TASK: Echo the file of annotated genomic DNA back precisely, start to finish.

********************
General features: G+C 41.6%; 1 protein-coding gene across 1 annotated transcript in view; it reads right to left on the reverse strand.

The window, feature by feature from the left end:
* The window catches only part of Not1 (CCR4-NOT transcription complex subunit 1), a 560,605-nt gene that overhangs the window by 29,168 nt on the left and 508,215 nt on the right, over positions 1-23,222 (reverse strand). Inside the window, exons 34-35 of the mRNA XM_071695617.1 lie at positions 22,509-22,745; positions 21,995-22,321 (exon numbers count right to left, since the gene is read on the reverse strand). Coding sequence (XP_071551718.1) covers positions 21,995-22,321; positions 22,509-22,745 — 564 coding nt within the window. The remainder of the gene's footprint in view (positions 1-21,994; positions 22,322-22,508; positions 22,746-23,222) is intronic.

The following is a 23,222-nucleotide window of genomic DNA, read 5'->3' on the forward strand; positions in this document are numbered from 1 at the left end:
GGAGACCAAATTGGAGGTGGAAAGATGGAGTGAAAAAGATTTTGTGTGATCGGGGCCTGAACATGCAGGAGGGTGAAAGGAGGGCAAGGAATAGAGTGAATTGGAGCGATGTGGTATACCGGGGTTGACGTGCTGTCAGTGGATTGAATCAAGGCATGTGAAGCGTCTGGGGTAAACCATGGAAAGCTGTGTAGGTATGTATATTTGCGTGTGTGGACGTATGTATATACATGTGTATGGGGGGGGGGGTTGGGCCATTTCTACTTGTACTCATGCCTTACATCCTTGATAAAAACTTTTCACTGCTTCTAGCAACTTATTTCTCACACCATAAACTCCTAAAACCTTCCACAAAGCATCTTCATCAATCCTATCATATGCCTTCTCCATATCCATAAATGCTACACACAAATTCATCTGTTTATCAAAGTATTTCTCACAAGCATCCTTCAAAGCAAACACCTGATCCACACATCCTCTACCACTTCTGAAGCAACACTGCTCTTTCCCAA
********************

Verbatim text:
General features: G+C 41.6%; 1 protein-coding gene across 1 annotated transcript in view; it reads right to left on the reverse strand.

The window, feature by feature from the left end:
* The window catches only part of Not1 (CCR4-NOT transcription complex subunit 1), a 560,605-nt gene that overhangs the window by 29,168 nt on the left and 508,215 nt on the right, over positions 1-23,222 (reverse strand). Inside the window, exons 34-35 of the mRNA XM_071695617.1 lie at positions 22,509-22,745; positions 21,995-22,321 (exon numbers count right to left, since the gene is read on the reverse strand). Coding sequence (XP_071551718.1) covers positions 21,995-22,321; positions 22,509-22,745 — 564 coding nt within the window. The remainder of the gene's footprint in view (positions 1-21,994; positions 22,322-22,508; positions 22,746-23,222) is intronic.

The following is a 23,222-nucleotide window of genomic DNA, read 5'->3' on the forward strand; positions in this document are numbered from 1 at the left end:
GGAGACCAAATTGGAGGTGGAAAGATGGAGTGAAAAAGATTTTGTGTGATCGGGGCCTGAACATGCAGGAGGGTGAAAGGAGGGCAAGGAATAGAGTGAATTGGAGCGATGTGGTATACCGGGGTTGACGTGCTGTCAGTGGATTGAATCAAGGCATGTGAAGCGTCTGGGGTAAACCATGGAAAGCTGTGTAGGTATGTATATTTGCGTGTGTGGACGTATGTATATACATGTGTATGGGGGGGGGGGTTGGGCCATTTCTACTTGTACTCATGCCTTACATCCTTGATAAAAACTTTTCACTGCTTCTAGCAACTTATTTCTCACACCATAAACTCCTAAAACCTTCCACAAAGCATCTTCATCAATCCTATCATATGCCTTCTCCATATCCATAAATGCTACACACAAATTCATCTGTTTATCAAAGTATTTCTCACAAGCATCCTTCAAAGCAAACACCTGATCCACACATCCTCTACCACTTCTGAAGCAACACTGCTCTTTCCCAA